Friday, August 10, 2012

FFB REVIEW: "THE RED SCARF" (1952) by Gil Brewer---Reviewed by Barry Ergang

Make sure you check out the entire Friday’s Forgotten Books list over at Patti Abbott’s blog at

See the update note from Barry at the end of the review....

THE RED SCARF (1952) by Gil Brewer

Reviewed by Barry Ergang

Roy Nichols is a man in dire need of money. He and his wife Bess own a motel in St. Petersburg, Florida, a purchase they made because a new highway was supposed to be built that would run past it and virtually assure them business. But now there’s a chance the highway might be routed elsewhere. They’re behind on the repayments to the bank on the loan they took out to buy the place. They’ve been refused an extension as well as an additional loan. Thus, Nichols  has journeyed to Chicago to try to borrow money from his well-to-do-brother Albert, figuring a face-to-face appeal would be more effective than a phone call. “You must learn to hoe your own row,” Albert tells him, “I’d gladly help you if I thought it would really be helping you. But you seem to have forgotten that I warned you not to attempt this foolish motel business.”

Thus, when The Red Scarf opens, Roy Nichols is on his way back to St. Petersburg, having hitched rides from Chicago to Georgia. A trucker drops him off on a Georgia back road on a snowy, blustery night, and he makes his way to a seedy roadhouse populated by its owner and a drunk. He isn’t there long when he hears a car pull up outside and then a man and woman arguing. A moment later they enter, and Nichols gets his first look at the very attractive Vivian Rise and the big but unattractive Noel Teece. They’re arguing because Vivian is determined to get something to eat and Teece is in a hurry to get back on the road. Vivian wins out and orders a plate of barbecue. Teece tells the roadhouse owner he wants to put gas in his car, and he and the owner go outside. Seeing their absence as an opportunity to violently paw Vivian, the drunk begins to do just that—until Nichols intervenes.

Although Teece is opposed to the idea, a grateful Vivian agrees to give Nichols a ride. Despite the poor weather conditions, Teece has a lead foot on the accelerator, and all three of them are drinking liberally from a bottle of whiskey. The inevitable happens:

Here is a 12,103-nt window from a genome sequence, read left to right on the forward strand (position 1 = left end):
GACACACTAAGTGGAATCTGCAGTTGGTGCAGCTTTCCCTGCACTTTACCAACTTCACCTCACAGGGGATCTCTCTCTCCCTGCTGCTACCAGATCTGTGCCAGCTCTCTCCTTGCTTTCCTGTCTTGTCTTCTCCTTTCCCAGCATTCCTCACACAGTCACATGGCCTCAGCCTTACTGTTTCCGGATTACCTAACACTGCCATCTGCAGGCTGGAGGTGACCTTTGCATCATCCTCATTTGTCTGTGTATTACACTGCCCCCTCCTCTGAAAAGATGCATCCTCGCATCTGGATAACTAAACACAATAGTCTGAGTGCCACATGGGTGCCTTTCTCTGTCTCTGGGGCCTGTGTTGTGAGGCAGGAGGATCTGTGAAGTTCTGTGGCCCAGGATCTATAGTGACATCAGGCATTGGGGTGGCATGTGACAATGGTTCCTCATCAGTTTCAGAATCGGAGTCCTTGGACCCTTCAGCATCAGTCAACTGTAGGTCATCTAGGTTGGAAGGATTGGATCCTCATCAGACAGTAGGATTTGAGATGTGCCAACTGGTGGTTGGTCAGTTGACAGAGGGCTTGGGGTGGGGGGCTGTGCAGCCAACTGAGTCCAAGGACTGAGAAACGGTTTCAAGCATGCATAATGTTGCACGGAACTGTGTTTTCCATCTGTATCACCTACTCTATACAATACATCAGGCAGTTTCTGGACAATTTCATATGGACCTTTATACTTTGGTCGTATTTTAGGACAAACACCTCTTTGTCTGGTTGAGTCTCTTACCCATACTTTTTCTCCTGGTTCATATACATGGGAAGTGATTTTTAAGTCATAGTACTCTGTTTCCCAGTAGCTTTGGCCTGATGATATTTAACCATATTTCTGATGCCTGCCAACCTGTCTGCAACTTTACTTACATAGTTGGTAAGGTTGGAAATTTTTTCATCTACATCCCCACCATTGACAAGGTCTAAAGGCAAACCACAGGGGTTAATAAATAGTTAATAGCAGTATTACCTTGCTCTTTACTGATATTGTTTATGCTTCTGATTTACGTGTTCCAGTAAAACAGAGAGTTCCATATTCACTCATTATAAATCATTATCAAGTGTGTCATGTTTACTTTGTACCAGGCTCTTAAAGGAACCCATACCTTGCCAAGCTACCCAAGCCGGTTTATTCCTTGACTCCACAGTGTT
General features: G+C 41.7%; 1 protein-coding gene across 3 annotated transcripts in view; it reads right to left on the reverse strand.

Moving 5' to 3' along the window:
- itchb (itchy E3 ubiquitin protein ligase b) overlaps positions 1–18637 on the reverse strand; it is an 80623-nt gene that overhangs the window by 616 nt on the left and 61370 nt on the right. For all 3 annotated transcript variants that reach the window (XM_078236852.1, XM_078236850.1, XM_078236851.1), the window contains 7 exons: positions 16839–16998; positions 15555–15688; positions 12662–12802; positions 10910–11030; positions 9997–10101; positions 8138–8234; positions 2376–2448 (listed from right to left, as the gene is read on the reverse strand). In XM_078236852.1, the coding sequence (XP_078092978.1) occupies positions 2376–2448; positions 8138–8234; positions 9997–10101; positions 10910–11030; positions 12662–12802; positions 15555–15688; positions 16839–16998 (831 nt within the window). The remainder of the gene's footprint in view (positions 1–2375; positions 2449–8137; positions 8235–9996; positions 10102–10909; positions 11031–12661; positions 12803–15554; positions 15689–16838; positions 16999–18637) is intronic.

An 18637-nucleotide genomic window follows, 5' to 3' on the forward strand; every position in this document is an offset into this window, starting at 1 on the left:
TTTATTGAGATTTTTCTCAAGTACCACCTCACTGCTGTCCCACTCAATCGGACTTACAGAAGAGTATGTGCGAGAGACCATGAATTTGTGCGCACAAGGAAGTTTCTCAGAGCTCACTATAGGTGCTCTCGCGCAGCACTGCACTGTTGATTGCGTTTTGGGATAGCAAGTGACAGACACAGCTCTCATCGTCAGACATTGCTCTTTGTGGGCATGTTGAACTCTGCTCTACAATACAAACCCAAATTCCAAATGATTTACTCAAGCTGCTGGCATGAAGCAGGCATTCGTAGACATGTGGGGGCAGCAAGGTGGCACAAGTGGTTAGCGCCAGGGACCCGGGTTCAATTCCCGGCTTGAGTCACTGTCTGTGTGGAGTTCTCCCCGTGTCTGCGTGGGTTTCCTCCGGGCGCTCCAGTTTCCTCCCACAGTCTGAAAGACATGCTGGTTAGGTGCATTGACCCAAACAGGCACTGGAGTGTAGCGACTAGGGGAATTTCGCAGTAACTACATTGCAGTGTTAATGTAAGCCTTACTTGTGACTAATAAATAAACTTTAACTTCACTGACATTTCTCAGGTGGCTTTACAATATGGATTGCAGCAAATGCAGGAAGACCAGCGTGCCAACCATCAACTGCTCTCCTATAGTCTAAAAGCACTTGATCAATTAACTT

“The car was down there. Not too far, about fifteen feet, lying crumpled on its side, smashed to junk, in a rocky glen with the water splashing and sparkling in the moonlight.”

Nichols awakens sore, bleeding, and somewhat dazed, to find Vivian frantically searching for a briefcase. As for Teece, “The guy was spread out on the rocks, his feet jammed in the car by the steering wheel. The bright moonlight showed blood all over his face and his suitcoat was gone and his left arm had two elbows. He was more than just dead. He was a mess.”

The briefcase Vivian seeks and soon finds is full of money—a great deal of money that belongs to the mob for which Teece was a courier. Vivian is determined to keep it and get herself out of the country. She tells Nichols she’ll pay him generously if he’ll help her.

And so things really get underway as Nichols is confronted with an existential dilemma.  He knows that aiding Vivian is wrong, but his need for money that will bail him and Bess out of their financial straitjacket overwhelms his scruples. In classic noir manner, he compounds his difficulties via his actions and decisions. At the same time, he tries to protect Bess by not letting her know what he’s mixed up in and feels guilty about having to deceive her. He and Vivian experience some major shocks, one of which is in the form of visits from a contract killer whose suave civility underscores his implacable determination to recover the money. Nichols is also dogged by a police detective named Gant.